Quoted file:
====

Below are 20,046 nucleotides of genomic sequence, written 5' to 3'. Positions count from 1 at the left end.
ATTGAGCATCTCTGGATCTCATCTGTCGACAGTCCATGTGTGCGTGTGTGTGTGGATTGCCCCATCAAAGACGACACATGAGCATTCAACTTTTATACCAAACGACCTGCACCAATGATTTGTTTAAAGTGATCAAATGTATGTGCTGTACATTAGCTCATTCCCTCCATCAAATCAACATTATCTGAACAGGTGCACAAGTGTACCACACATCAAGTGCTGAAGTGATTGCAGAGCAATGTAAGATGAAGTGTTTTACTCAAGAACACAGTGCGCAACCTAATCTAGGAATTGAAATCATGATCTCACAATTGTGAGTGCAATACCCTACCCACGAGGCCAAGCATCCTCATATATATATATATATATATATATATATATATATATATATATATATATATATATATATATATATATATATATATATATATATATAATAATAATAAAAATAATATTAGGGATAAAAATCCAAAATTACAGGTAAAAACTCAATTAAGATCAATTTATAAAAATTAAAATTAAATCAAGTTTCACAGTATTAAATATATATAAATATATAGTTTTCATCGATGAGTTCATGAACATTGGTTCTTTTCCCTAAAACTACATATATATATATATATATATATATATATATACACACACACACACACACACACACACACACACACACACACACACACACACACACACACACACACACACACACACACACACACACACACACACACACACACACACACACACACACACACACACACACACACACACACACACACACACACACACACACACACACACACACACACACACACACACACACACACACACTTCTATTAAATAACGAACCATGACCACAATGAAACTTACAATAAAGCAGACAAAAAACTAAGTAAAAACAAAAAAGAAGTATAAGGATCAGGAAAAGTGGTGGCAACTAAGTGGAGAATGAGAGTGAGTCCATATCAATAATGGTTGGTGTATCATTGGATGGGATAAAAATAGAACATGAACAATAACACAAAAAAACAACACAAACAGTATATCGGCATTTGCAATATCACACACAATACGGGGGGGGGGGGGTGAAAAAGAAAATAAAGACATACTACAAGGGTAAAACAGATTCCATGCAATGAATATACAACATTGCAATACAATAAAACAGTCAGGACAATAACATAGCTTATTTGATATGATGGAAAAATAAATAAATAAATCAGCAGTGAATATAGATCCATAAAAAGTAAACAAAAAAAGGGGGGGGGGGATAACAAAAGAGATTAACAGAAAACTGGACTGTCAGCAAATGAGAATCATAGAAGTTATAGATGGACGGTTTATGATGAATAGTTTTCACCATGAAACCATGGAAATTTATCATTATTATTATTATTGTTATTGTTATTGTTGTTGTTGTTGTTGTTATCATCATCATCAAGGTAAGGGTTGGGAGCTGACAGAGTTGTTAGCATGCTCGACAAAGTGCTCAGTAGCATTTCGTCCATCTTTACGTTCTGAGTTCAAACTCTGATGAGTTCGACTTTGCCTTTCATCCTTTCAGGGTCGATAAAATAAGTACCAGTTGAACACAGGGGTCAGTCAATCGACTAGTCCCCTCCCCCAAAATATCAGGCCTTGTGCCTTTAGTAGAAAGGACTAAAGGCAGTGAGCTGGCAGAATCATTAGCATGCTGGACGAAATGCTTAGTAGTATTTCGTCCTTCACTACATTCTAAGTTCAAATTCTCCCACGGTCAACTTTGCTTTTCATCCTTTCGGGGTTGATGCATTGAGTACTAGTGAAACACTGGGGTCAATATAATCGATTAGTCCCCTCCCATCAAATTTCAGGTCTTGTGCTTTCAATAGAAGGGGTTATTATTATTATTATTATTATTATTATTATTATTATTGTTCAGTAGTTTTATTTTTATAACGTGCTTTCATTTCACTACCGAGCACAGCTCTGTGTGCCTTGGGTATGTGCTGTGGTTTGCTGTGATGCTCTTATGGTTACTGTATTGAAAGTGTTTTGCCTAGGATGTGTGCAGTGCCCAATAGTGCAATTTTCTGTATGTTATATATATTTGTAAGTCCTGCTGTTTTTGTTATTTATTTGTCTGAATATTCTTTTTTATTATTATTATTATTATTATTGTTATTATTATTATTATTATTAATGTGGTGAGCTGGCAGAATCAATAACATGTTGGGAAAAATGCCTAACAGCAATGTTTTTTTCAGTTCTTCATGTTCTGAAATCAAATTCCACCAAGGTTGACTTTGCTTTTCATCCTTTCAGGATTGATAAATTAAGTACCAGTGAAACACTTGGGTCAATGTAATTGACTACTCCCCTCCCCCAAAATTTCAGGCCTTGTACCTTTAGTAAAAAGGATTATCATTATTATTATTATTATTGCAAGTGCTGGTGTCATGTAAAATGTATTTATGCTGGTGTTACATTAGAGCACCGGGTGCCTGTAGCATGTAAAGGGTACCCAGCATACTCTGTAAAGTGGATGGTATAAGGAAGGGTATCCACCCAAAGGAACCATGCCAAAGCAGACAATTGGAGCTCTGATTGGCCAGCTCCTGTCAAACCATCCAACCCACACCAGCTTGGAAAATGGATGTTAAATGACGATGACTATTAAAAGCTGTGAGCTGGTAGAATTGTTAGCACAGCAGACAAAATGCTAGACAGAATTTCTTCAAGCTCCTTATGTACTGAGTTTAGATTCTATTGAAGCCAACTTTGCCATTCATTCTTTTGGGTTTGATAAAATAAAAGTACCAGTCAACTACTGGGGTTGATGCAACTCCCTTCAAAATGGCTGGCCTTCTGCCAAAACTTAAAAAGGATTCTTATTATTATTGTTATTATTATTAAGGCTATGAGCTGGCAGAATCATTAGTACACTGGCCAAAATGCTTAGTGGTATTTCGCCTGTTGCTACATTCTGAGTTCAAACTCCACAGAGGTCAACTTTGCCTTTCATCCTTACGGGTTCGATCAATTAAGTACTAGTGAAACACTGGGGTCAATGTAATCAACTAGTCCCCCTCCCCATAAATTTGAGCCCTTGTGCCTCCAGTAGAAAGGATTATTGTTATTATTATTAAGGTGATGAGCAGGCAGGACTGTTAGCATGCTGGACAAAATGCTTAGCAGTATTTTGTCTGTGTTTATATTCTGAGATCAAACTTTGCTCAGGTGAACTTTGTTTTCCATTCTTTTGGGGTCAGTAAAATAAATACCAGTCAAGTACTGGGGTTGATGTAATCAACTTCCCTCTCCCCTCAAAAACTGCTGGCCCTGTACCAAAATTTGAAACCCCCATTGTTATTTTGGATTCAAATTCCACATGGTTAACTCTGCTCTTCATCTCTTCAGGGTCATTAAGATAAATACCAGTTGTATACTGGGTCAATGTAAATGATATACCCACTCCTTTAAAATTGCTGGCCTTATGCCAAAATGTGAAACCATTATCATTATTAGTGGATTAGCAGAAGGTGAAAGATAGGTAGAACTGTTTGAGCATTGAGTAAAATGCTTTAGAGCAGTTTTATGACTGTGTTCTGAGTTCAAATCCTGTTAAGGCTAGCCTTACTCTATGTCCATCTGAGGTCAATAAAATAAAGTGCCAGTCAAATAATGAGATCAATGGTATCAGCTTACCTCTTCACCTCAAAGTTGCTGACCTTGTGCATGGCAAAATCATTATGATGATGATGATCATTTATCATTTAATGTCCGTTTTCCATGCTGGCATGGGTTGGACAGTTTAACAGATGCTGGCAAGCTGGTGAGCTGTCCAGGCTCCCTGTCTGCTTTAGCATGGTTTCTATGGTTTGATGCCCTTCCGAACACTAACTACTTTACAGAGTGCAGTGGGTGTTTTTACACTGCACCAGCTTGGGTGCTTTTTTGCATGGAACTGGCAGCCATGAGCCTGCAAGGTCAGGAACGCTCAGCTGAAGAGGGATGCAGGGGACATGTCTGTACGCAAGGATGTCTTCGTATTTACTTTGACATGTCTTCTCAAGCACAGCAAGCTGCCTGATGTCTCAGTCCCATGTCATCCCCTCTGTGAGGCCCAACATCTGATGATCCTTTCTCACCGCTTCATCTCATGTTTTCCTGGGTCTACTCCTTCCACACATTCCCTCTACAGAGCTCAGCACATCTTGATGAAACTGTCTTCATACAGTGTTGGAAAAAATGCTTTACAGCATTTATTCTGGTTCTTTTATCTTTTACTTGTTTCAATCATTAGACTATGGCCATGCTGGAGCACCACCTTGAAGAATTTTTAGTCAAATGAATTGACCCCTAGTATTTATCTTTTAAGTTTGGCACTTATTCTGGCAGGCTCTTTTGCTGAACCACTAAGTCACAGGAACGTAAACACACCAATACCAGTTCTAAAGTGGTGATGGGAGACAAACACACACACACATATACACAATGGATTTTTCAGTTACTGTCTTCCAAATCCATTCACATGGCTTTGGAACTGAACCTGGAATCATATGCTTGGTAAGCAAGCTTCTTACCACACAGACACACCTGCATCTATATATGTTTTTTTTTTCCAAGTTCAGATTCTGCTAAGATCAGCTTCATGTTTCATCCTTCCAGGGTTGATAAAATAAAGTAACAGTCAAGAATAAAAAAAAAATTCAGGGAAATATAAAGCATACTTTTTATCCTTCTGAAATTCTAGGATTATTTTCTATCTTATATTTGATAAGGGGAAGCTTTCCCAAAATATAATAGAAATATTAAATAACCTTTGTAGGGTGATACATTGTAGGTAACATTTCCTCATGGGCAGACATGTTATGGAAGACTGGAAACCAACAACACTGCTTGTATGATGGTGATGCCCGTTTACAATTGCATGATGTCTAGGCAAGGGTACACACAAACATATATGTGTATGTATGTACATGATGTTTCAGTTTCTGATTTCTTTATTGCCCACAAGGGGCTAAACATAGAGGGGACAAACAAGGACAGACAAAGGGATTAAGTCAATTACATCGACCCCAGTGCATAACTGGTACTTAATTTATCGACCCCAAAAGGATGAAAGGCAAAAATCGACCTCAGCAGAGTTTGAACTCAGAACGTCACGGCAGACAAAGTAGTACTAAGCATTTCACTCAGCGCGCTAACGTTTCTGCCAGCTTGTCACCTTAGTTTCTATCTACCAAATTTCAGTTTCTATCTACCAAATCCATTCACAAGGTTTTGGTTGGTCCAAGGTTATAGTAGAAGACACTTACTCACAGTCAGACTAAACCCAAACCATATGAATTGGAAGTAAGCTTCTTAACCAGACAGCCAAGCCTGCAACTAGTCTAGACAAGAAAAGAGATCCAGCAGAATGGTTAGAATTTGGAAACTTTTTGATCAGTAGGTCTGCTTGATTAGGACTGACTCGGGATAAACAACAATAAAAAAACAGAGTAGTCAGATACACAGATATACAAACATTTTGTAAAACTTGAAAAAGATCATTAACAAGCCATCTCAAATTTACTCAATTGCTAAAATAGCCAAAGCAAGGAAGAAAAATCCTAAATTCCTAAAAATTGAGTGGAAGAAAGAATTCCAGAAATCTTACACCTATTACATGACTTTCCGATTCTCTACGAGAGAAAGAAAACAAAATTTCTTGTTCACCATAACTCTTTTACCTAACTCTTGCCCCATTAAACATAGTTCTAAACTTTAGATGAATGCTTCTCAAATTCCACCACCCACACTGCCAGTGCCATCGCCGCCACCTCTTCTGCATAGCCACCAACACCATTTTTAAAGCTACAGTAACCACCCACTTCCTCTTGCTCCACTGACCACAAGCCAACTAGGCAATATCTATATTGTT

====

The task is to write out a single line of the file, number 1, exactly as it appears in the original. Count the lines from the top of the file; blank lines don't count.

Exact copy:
Below are 20,046 nucleotides of genomic sequence, written 5' to 3'. Positions count from 1 at the left end.